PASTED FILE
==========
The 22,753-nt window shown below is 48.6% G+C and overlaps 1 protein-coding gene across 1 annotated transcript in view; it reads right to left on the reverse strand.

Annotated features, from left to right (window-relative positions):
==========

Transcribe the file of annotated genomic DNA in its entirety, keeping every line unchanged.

The 22,753-nt window shown below is 48.6% G+C and overlaps 1 protein-coding gene across 1 annotated transcript in view; it reads right to left on the reverse strand.

Annotated features, from left to right (window-relative positions):